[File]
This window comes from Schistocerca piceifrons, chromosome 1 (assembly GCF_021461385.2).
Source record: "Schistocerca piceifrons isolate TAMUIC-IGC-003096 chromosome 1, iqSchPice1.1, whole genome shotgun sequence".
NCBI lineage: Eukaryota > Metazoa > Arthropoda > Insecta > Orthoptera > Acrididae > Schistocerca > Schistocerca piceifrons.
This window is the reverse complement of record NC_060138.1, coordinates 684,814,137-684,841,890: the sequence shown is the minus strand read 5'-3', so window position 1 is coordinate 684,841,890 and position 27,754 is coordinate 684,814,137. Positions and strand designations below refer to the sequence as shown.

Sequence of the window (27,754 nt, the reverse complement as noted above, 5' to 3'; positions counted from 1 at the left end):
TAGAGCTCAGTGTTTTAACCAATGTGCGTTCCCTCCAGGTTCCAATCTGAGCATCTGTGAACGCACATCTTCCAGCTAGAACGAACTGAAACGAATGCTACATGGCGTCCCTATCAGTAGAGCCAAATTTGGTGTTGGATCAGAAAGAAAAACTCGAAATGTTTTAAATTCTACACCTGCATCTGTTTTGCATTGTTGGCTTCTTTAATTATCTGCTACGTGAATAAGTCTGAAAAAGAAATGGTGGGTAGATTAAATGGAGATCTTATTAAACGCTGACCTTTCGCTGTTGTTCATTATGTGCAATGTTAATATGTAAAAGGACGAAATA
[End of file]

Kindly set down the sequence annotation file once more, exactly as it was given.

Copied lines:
This window comes from Schistocerca piceifrons, chromosome 1 (assembly GCF_021461385.2).
Source record: "Schistocerca piceifrons isolate TAMUIC-IGC-003096 chromosome 1, iqSchPice1.1, whole genome shotgun sequence".
NCBI lineage: Eukaryota > Metazoa > Arthropoda > Insecta > Orthoptera > Acrididae > Schistocerca > Schistocerca piceifrons.
This window is the reverse complement of record NC_060138.1, coordinates 684,814,137-684,841,890: the sequence shown is the minus strand read 5'-3', so window position 1 is coordinate 684,841,890 and position 27,754 is coordinate 684,814,137. Positions and strand designations below refer to the sequence as shown.

Sequence of the window (27,754 nt, the reverse complement as noted above, 5' to 3'; positions counted from 1 at the left end):
TAGAGCTCAGTGTTTTAACCAATGTGCGTTCCCTCCAGGTTCCAATCTGAGCATCTGTGAACGCACATCTTCCAGCTAGAACGAACTGAAACGAATGCTACATGGCGTCCCTATCAGTAGAGCCAAATTTGGTGTTGGATCAGAAAGAAAAACTCGAAATGTTTTAAATTCTACACCTGCATCTGTTTTGCATTGTTGGCTTCTTTAATTATCTGCTACGTGAATAAGTCTGAAAAAGAAATGGTGGGTAGATTAAATGGAGATCTTATTAAACGCTGACCTTTCGCTGTTGTTCATTATGTGCAATGTTAATATGTAAAAGGACGAAATA